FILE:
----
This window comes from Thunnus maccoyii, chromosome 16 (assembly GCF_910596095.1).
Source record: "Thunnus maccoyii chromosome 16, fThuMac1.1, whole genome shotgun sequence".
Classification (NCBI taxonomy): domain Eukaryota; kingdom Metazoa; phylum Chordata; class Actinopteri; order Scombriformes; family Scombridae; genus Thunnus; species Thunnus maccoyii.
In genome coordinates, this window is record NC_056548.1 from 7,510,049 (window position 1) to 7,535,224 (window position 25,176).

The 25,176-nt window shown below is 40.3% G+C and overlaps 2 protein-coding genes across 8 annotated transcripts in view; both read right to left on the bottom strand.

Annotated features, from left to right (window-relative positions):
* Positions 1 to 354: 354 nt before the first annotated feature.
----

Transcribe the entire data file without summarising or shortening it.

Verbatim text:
This window comes from Thunnus maccoyii, chromosome 16 (assembly GCF_910596095.1).
Source record: "Thunnus maccoyii chromosome 16, fThuMac1.1, whole genome shotgun sequence".
Classification (NCBI taxonomy): domain Eukaryota; kingdom Metazoa; phylum Chordata; class Actinopteri; order Scombriformes; family Scombridae; genus Thunnus; species Thunnus maccoyii.
In genome coordinates, this window is record NC_056548.1 from 7,510,049 (window position 1) to 7,535,224 (window position 25,176).

The 25,176-nt window shown below is 40.3% G+C and overlaps 2 protein-coding genes across 8 annotated transcripts in view; both read right to left on the bottom strand.

Annotated features, from left to right (window-relative positions):
* Positions 1 to 354: 354 nt before the first annotated feature.